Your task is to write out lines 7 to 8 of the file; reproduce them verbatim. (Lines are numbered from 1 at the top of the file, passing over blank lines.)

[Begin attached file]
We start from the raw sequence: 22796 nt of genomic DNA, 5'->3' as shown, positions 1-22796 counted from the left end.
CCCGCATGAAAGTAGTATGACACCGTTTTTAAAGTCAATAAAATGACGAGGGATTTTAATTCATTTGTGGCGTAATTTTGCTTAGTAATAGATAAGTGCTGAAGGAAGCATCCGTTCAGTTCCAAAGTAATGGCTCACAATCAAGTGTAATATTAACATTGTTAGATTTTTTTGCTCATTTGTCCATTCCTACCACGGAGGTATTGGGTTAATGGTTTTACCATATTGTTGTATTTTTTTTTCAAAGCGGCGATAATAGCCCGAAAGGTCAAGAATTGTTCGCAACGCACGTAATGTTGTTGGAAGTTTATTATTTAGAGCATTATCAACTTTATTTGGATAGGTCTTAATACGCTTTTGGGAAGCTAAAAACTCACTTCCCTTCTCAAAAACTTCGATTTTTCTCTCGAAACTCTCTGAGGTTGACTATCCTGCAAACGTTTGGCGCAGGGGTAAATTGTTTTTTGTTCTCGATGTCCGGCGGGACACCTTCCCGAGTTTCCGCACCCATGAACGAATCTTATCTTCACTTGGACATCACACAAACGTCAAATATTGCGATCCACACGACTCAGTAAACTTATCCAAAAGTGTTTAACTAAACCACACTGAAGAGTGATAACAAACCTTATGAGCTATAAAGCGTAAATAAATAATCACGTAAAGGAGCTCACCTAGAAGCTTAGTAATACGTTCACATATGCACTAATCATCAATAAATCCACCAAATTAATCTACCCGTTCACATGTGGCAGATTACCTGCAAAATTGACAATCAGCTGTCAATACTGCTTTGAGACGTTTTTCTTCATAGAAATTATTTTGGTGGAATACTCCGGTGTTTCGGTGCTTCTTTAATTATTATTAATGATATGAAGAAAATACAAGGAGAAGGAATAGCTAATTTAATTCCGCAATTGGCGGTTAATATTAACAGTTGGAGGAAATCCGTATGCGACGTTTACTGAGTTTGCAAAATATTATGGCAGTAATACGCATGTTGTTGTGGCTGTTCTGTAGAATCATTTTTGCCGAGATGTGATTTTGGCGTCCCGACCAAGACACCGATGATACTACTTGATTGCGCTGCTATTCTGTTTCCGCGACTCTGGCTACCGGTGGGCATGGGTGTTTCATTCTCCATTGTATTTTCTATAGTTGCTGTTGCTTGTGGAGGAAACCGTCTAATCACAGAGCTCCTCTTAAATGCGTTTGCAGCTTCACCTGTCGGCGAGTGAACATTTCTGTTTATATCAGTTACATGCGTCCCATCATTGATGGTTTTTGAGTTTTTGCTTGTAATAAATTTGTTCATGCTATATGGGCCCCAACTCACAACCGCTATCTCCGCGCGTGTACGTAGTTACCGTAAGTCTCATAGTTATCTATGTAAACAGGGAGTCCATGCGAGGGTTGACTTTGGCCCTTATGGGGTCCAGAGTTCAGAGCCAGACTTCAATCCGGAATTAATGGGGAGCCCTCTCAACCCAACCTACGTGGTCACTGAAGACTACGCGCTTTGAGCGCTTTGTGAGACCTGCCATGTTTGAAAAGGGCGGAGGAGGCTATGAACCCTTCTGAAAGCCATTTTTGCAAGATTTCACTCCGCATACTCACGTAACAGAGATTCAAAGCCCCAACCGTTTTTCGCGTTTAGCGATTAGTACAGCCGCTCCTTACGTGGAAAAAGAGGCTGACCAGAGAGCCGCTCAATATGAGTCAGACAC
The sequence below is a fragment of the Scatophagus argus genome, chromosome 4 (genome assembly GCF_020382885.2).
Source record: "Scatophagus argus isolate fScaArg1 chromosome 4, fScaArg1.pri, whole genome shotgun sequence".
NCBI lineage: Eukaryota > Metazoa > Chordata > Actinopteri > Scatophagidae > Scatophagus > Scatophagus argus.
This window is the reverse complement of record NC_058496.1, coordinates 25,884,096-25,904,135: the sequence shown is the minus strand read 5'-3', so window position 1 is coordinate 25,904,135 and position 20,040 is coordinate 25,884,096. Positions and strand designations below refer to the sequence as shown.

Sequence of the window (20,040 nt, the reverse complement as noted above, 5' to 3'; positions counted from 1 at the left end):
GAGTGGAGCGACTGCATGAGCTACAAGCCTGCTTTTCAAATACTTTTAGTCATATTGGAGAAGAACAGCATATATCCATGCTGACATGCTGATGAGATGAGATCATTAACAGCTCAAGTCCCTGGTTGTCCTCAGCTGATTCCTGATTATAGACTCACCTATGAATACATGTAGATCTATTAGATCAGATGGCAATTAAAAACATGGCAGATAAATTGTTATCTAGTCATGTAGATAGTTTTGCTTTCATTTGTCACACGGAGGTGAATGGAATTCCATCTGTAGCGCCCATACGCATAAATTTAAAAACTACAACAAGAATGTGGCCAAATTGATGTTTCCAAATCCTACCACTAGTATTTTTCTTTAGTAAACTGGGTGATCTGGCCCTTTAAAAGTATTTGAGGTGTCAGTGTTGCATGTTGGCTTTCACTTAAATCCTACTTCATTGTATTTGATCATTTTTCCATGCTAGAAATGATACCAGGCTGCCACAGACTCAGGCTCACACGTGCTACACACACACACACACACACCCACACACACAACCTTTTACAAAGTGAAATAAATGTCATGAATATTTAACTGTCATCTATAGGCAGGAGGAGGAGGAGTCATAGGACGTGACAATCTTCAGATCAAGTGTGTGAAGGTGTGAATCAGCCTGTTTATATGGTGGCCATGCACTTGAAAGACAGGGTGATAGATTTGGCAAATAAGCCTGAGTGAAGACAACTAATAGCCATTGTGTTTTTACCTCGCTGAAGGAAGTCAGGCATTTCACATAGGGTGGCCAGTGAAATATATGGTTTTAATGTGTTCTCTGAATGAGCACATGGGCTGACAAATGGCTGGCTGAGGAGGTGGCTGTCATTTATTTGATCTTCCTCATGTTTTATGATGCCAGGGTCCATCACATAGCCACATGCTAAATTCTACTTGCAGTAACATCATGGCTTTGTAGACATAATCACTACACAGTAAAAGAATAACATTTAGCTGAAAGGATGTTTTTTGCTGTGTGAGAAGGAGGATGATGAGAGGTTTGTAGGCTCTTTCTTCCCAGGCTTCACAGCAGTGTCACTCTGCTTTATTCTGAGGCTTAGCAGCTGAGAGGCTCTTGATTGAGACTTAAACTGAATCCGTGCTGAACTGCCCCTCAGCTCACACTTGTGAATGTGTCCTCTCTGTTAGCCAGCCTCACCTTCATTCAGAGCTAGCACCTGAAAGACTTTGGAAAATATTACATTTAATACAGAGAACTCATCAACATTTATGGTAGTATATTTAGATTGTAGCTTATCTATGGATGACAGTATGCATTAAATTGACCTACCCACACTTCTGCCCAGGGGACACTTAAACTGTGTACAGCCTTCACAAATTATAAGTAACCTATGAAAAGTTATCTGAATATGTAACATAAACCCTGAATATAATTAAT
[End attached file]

Sequence of the window (20,040 nt, the reverse complement as noted above, 5' to 3'; positions counted from 1 at the left end):
GAGTGGAGCGACTGCATGAGCTACAAGCCTGCTTTTCAAATACTTTTAGTCATATTGGAGAAGAACAGCATATATCCATGCTGACATGCTGATGAGATGAGATCATTAACAGCTCAAGTCCCTGGTTGTCCTCAGCTGATTCCTGATTATAGACTCACCTATGAATACATGTAGATCTATTAGATCAGATGGCAATTAAAAACATGGCAGATAAATTGTTATCTAGTCATGTAGATAGTTTTGCTTTCATTTGTCACACGGAGGTGAATGGAATTCCATCTGTAGCGCCCATACGCATAAATTTAAAAACTACAACAAGAATGTGGCCAAATTGATGTTTCCAAATCCTACCACTAGTATTTTTCTTTAGTAAACTGGGTGATCTGGCCCTTTAAAAGTATTTGAGGTGTCAGTGTTGCATGTTGGCTTTCACTTAAATCCTACTTCATTGTATTTGATCATTTTTCCATGCTAGAAATGATACCAGGCTGCCACAGACTCAGGCTCACACGTGCTACACACACACACACACACACCCACACACACAACCTTTTACAAAGTGAAATAAATGTCATGAATATTTAACTGTCATCTATAGGCAGGAGGAGGAGGAGTCATAGGACGTGACAATCTTCAGATCAAGTGTGTGAAGGTGTGAATCAGCCTGTTTATATGGTGGCCATGCACTTGAAAGACAGGGTGATAGATTTGGCAAATAAGCCTGAGTGAAGACAACTAATAGCCATTGTGTTTTTACCTCGCTGAAGGAAGTCAGGCATTTCACATAGGGTGGCCAGTGAAATATATGGTTTTAATGTGTTCTCTGAATGAGCACATGGGCTGACAAATGGCTGGCTGAGGAGGTGGCTGTCATTTATTTGATCTTCCTCATGTTTTATGATGCCAGGGTCCATCACATAGCCACATGCTAAATTCTACTTGCAGTAACATCATGGCTTTGTAGACATAATCACTACACAGTAAAAGAATAACATTTAGCTGAAAGGATGTTTTTTGCTGTGTGAGAAGGAGGATGATGAGAGGTTTGTAGGCTCTTTCTTCCCAGGCTTCACAGCAGTGTCACTCTGCTTTATTCTGAGGCTTAGCAGCTGAGAGGCTCTTGATTGAGACTTAAACTGAATCCGTGCTGAACTGCCCCTCAGCTCACACTTGTGAATGTGTCCTCTCTGTTAGCCAGCCTCACCTTCATTCAGAGCTAGCACCTGAAAGACTTTGGAAAATATTACATTTAATACAGAGAACTCATCAACATTTATGGTAGTATATTTAGATTGTAGCTTATCTATGGATGACAGTATGCATTAAATTGACCTACCCACACTTCTGCCCAGGGGACACTTAAACTGTGTACAGCCTTCACAAATTATAAGTAACCTATGAAAAGTTATCTGAATATGTAACATAAACCCTGAATATAATTAAT